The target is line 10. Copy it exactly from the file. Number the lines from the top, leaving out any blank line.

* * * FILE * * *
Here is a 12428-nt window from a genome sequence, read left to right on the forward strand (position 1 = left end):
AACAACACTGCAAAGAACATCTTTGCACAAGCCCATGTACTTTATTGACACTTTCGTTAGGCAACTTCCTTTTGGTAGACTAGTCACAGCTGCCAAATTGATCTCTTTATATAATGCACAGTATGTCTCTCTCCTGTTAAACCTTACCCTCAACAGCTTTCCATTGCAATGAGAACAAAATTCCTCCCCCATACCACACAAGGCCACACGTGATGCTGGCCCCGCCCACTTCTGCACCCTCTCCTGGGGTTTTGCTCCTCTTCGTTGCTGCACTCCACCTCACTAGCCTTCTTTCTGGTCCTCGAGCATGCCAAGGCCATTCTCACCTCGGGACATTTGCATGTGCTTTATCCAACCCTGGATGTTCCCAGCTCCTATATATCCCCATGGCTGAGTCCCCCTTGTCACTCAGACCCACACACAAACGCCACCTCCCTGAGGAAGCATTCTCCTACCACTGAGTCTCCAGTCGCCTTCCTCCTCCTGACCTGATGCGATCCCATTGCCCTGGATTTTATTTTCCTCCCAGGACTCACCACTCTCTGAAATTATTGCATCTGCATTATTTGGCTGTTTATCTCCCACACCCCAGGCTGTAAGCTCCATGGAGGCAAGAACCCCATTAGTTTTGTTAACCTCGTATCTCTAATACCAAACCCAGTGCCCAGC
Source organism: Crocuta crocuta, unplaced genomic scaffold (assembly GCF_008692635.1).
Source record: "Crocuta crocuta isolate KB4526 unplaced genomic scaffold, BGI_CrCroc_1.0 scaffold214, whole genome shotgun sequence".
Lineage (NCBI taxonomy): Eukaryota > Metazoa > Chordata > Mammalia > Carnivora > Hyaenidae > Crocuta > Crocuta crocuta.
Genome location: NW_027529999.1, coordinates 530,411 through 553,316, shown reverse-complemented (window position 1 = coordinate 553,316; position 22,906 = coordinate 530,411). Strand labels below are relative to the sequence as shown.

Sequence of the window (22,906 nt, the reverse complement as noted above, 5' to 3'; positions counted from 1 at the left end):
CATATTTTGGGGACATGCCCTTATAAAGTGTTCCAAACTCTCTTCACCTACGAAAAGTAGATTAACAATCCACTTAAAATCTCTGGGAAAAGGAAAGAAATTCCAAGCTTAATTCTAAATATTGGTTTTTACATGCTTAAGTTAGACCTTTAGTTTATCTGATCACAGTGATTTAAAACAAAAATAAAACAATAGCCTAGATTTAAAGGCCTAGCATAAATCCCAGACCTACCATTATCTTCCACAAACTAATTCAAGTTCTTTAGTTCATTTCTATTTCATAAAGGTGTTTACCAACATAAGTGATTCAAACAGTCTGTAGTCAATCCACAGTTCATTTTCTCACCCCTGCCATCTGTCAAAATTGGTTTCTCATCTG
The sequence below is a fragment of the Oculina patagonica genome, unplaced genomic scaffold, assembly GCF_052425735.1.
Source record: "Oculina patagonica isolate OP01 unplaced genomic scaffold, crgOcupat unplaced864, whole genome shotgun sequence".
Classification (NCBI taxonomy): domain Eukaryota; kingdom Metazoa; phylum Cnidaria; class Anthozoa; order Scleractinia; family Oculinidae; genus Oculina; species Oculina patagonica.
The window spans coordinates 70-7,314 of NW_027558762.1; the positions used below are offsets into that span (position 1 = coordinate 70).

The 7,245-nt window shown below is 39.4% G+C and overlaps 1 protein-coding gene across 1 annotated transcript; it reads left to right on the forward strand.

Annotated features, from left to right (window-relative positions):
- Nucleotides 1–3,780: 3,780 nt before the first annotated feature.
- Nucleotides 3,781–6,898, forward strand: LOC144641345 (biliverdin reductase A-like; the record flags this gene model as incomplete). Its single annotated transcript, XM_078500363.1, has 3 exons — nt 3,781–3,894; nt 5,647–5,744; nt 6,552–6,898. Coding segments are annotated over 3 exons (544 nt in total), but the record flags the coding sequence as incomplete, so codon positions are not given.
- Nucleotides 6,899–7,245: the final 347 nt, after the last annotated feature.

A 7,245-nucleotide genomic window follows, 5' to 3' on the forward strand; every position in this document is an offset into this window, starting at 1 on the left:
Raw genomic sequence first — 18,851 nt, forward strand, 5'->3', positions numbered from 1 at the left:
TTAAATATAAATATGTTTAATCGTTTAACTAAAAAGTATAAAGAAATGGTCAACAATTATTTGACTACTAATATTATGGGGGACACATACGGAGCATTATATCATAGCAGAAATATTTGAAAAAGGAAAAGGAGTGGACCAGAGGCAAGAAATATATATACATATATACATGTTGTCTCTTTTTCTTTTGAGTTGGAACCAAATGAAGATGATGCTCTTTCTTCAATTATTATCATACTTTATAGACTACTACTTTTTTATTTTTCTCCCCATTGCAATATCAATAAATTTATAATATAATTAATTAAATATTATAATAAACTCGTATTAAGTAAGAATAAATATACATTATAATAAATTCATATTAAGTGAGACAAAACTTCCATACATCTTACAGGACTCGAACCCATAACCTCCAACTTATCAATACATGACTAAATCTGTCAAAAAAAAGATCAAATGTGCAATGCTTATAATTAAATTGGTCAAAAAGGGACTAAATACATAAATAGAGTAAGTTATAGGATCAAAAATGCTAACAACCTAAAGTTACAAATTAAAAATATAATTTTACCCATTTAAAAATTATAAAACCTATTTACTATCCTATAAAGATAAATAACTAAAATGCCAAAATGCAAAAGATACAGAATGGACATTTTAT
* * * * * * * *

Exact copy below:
Source record: "Oculina patagonica isolate OP01 unplaced genomic scaffold, crgOcupat unplaced864, whole genome shotgun sequence".